Aesthetics is about some special and unusual ways of experiencing the world. Not just artworks, but also nature and ordinary objects. But then if we apply the remarkably elaborate and sophisticated conceptual apparatus of philosophy of perception to questions in aesthetics, we can make real progress. The aim of this book is to bring the discussion of aesthetics and perception together. Bence Nanay explores how many influential debates in aesthetics look very different, and may be easier to tackle, if we clarify the assumptions they make about perception and about experiences in general.
The focus of Aesthetics as Philosophy of Perception is the concept of attention and the ways in which this concept and especially the distinction between distributed and focused attention can help us re-evaluate various key concepts and debates in aesthetics. Sometimes our attention is distributed in an unusual way: we are attending to one perceptual object but our attention is distributed across its various properties. This way of experiencing the world is special and it plays an important role in characterizing a number of phenomena associated with aesthetics. Some of these that the book talks about include picture perception and depiction, aesthetic experiences, formalism, the importance of uniqueness in aesthetics, and the history of vision debate.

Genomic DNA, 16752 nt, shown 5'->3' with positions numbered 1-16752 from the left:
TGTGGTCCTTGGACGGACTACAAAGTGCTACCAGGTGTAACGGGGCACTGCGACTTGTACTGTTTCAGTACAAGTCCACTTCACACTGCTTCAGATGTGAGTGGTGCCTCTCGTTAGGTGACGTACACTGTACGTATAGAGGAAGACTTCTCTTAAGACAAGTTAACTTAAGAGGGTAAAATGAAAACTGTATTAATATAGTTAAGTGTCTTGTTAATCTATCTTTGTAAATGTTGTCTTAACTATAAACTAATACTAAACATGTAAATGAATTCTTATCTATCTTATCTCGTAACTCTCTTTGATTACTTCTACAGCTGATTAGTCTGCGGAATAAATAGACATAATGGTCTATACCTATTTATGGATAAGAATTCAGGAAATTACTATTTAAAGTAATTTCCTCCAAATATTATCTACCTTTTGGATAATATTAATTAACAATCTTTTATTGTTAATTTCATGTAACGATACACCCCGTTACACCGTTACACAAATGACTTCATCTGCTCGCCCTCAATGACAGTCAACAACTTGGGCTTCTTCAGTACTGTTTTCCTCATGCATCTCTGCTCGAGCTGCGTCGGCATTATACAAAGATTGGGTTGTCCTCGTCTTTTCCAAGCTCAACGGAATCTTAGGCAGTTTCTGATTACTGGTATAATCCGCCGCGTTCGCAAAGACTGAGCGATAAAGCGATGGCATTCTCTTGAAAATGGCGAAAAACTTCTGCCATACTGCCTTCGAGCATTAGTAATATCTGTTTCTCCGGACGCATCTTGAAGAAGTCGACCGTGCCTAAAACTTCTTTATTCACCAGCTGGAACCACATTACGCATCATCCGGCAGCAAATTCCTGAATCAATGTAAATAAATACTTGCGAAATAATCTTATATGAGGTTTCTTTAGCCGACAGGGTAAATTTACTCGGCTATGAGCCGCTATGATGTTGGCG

But sometimes, in some aesthetic contexts, our attention is not at all distributed, but very much focused. Nanay closes his argument with an analysis of some paradigmatic aesthetic phenomena where our attention is focused: identification and engagement with fictional characters. And the conflict and interplay between distributed and focused attention is an important feature of many artworks.
|Publisher:||Oxford University Press|
|Product dimensions:||8.40(w) x 5.40(h) x 0.60(d)|
About the Author
Bence Nanay is Professor of Philosophy and BOF Research Professor at the University of Antwerp, where he is also co-director of the Centre for Philosophical Psychology and Senior Research Associate at Peterhouse, Cambridge University. He is the author of Between Perception and Action (OUP, 2013) and the editor of Perceiving the World (OUP, 2010) and of Current Controversies in Philosophy of Perception (Routledge, forthcoming). He has published more than 90 articles on various topics mainly in philosophy of mind and in aesthetics. He used to work as a film critic and served on the jury of various major international film festivals.
Table of Contents
2. Distributed attention
4. Aesthetically relevant properties
7. The history of vision
8. Non-distributed attention